Jeffree Star’s ‘Beauty Killer’ Palette

Though it sold out in a flash, Jeffree Star’s debut eyeshadow palette has divided opinion. It’s too bold for some, too ‘safe’ for others. But for me, the palette is undeniably the embodiment of its maker, a true chameleon.

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Packaging

What first struck me was the size of the palette. It’s huge! That being said, it is very thin, so it still won’t take up too much room in your suitcase/zuca. Apart from its size, though, the outside of the palette is perhaps a little…underwhelming? It’s a lovely shade of pink, yes, but the logo seems a little off-centre given its outrageous font (just look at that ‘B’).

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What’s lacking on the outside is more than made up for on the inside. I don’t usually gasp when I open palettes – maybe the odd ‘oooo…’ – but I was shocked by how stunning this is. Everything is oversized; there’s a huge mirror, big enough to actually look in when using the shadows and, speaking of shadows, they’re massive too. Apart from their size, each shade is beautifully embossed with the Jeffree Star logo for that extra slice of glam. It’s almost too pretty to touch. Almost..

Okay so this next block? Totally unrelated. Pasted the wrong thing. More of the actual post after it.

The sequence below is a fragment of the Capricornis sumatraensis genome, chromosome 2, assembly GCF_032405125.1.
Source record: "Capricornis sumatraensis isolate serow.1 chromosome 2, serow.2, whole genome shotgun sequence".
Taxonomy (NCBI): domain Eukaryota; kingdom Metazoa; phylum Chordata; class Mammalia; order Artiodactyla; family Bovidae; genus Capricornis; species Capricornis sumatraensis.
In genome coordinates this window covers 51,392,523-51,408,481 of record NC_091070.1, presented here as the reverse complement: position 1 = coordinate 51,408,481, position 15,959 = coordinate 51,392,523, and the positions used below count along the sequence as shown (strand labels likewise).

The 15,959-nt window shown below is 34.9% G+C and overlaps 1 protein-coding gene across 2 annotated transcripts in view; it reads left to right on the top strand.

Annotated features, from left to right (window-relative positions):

Shades

Star Power – Neon Pink (matte)

Princess – Pink Pearl (metallic)

Violence – Cranberry (metallic)

Rich Bitch – Gold (glitter)

Courtney – Peach Beige (matte)

Expensive – Teal (metallic)

Confession – Brick Red (metallic)

Vanity – Deep Brown (matte)

China White – Cream (matte)

Black Rainbow – Black (multi-coloured glitter)

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The descriptions above are of the colours as they swatch, not necessarily how they look in the pan. Both ‘Violence’ and ‘Vanity’ look very, very different in the pan; ‘Violence’ looks metallic violet, but swatches with a strong red undertone; ‘Vanity’ looks like a really unusual warm grey, but swatches a cool dark brown. I have to confess, I was a little disheartened when I swatched these two, but they do help to balance the other bold colours. They help make the palette more versatile. You can quite easily use only this palette to create a multitude of different looks because of the great mixture of neutral/bold, matte/metallic.